Silver Dilution is a dominant trait, so in order to inherit the trait, a horse requires only one parent to carry and pass on the gene. Somewhat similar to the agouti gene, the silver dilution gene will only alter black pigmented horses (Ee or EE) and has no effect on red pigmented horses (ee). The agouti gene alters the coat by controlling distribution of the black pigment whereas the silver dilution gene does so by diluting areas of black pigment.
The effects of the silver dilution gene can vary greatly. Dilution by the silver gene on a horse with a uniform black base typically involves lightening of the mane and tail and a dilution of the body to a chocolate color, often dappled as well. A Bay horse carrying the Silver gene will usually have a lightened mane and tail, as well as lightened lower legs. It is important to know that although a red horse will not be diluted by the silver gene, it can be a carrier of the gene and thus potentially pass the gene on to its offspring.
Silver dilution has been identified in a number of horse breeds including the Quarter horse, the Rocky Mountain horse, the Icelandic horse, Morgans, Shetland ponies and the Miniature horse.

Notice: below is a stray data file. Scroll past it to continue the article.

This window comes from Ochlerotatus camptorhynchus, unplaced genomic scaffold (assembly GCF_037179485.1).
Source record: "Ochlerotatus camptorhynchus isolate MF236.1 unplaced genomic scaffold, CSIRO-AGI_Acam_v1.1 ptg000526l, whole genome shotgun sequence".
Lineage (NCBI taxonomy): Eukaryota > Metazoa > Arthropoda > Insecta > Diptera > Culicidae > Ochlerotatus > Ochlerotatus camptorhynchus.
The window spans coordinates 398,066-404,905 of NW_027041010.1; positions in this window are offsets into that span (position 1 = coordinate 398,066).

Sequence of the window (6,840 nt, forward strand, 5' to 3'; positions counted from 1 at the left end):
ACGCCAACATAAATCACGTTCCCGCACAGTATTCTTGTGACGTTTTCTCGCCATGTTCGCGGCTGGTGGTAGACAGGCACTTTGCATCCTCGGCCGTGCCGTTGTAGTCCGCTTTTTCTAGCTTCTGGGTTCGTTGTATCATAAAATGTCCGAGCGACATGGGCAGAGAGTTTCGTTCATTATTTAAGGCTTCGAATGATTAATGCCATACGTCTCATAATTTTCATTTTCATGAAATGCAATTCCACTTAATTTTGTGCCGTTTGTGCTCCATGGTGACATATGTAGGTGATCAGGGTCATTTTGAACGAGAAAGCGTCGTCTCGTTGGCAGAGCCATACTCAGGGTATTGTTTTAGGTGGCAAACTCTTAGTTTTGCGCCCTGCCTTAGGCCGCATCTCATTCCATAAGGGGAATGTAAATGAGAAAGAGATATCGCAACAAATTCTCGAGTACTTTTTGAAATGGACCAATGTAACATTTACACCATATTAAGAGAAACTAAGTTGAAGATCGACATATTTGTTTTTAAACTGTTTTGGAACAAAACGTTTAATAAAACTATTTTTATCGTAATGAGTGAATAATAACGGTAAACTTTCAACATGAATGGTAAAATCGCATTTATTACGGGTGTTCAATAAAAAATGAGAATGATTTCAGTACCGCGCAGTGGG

Animal Genetics offers DNA testing for silver gene. The genetic test verifies the presence of the silver gene and presents results as one of the following:
|Z/Z||Homozygous||Horse tested homozygous for silver dilution (Two copies of the silver allele detected). Black-based horses will have a chocolate body with flaxen mane and tail. Bay-based horses will have lightened lower legs and flaxen mane and tail.|
|n/Z||Heterozygous||Horse tested heterozygous for silver dilution (One copy of the silver allele detected). Black-based horses will have a chocolate body with flaxen mane and tail. Bay-based horses will have lightened lower legs and flaxen mane and tail.|
|n/n||Negative||n/n - Negative: horse tested negative for silver dilution.|